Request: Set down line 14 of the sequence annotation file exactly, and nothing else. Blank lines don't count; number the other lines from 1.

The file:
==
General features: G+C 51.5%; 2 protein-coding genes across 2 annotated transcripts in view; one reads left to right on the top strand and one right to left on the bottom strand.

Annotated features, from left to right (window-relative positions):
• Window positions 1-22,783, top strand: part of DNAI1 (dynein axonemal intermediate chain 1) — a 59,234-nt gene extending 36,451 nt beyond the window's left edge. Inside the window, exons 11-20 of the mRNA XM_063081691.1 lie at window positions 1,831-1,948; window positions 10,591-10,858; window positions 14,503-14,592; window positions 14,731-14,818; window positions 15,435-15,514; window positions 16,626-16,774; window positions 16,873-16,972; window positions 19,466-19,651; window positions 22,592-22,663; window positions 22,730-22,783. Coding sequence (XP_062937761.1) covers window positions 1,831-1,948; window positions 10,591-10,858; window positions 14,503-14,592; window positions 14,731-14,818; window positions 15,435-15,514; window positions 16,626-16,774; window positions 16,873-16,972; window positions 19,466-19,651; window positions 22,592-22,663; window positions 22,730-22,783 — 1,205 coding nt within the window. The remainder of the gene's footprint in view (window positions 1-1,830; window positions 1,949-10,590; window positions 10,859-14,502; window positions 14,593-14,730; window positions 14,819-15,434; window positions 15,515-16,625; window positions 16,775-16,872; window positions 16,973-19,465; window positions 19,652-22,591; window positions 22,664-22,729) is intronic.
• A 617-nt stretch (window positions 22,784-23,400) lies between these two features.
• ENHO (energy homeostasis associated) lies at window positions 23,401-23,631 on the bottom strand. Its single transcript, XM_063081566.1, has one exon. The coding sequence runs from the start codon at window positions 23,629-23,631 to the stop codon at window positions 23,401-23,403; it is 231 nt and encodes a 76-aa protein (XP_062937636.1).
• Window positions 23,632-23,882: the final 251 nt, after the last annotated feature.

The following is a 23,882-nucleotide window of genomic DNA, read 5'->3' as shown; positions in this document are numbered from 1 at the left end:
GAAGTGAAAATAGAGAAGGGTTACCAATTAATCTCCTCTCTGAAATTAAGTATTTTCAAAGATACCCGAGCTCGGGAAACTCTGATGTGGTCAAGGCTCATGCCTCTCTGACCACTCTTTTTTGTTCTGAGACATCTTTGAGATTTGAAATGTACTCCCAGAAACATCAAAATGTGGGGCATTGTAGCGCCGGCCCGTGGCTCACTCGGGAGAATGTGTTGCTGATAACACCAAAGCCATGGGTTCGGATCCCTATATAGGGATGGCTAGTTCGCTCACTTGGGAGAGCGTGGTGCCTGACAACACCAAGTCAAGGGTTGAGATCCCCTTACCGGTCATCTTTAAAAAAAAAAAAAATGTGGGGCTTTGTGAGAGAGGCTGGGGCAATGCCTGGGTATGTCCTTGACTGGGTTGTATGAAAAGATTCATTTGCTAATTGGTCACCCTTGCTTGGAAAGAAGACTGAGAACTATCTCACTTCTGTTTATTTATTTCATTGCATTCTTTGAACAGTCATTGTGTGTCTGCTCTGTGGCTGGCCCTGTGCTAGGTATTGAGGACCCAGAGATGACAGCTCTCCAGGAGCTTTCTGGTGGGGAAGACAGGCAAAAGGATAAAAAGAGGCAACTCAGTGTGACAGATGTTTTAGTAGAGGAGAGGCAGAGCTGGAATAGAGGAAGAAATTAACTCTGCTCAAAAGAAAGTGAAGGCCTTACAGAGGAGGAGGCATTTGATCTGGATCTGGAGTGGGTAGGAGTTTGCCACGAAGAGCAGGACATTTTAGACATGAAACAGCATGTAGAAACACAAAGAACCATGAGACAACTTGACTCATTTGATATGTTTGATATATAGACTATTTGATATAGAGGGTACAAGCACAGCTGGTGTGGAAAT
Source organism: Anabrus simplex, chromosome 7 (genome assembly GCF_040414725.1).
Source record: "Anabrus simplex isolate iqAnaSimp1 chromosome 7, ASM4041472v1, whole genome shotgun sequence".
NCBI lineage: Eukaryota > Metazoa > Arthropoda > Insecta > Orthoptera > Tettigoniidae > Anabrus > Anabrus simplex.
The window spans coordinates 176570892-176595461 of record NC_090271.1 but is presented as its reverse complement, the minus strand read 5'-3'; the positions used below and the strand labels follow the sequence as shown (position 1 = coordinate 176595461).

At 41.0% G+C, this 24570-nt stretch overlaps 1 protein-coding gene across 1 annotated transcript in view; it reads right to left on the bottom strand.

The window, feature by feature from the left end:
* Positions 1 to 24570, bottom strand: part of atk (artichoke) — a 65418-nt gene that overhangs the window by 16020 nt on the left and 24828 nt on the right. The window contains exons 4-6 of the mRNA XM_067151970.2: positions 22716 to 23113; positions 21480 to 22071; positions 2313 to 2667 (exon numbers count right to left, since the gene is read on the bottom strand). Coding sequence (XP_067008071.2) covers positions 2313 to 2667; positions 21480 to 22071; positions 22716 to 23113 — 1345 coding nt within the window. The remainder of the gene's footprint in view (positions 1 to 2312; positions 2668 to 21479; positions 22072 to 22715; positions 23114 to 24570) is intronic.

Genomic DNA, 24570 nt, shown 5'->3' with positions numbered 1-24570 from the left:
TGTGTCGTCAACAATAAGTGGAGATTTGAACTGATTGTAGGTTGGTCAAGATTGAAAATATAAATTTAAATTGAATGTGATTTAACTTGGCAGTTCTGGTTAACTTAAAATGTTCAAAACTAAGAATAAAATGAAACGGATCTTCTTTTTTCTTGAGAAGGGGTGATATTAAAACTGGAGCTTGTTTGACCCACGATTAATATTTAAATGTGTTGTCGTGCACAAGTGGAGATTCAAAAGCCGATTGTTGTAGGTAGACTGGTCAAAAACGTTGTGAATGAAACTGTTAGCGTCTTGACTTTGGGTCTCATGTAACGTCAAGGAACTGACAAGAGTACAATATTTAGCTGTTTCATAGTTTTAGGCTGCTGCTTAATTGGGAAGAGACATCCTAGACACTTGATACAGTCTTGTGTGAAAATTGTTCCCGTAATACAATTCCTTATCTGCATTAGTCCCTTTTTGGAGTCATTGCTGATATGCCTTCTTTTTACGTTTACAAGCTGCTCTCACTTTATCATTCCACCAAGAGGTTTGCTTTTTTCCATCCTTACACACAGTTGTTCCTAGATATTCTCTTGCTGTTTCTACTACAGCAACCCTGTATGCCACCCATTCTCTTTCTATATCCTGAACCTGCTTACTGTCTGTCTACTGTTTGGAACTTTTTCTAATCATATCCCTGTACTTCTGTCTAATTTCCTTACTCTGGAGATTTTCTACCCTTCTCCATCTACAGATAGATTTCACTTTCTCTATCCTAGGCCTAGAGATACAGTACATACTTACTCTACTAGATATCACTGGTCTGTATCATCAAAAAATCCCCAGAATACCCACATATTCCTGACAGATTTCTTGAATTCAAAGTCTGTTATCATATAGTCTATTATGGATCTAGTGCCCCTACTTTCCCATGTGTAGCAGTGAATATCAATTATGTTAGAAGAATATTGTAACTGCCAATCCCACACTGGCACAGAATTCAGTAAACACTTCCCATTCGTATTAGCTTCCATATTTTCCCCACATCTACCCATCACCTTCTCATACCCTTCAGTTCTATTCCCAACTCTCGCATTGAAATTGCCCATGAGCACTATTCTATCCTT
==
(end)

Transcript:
The window, feature by feature from the left end: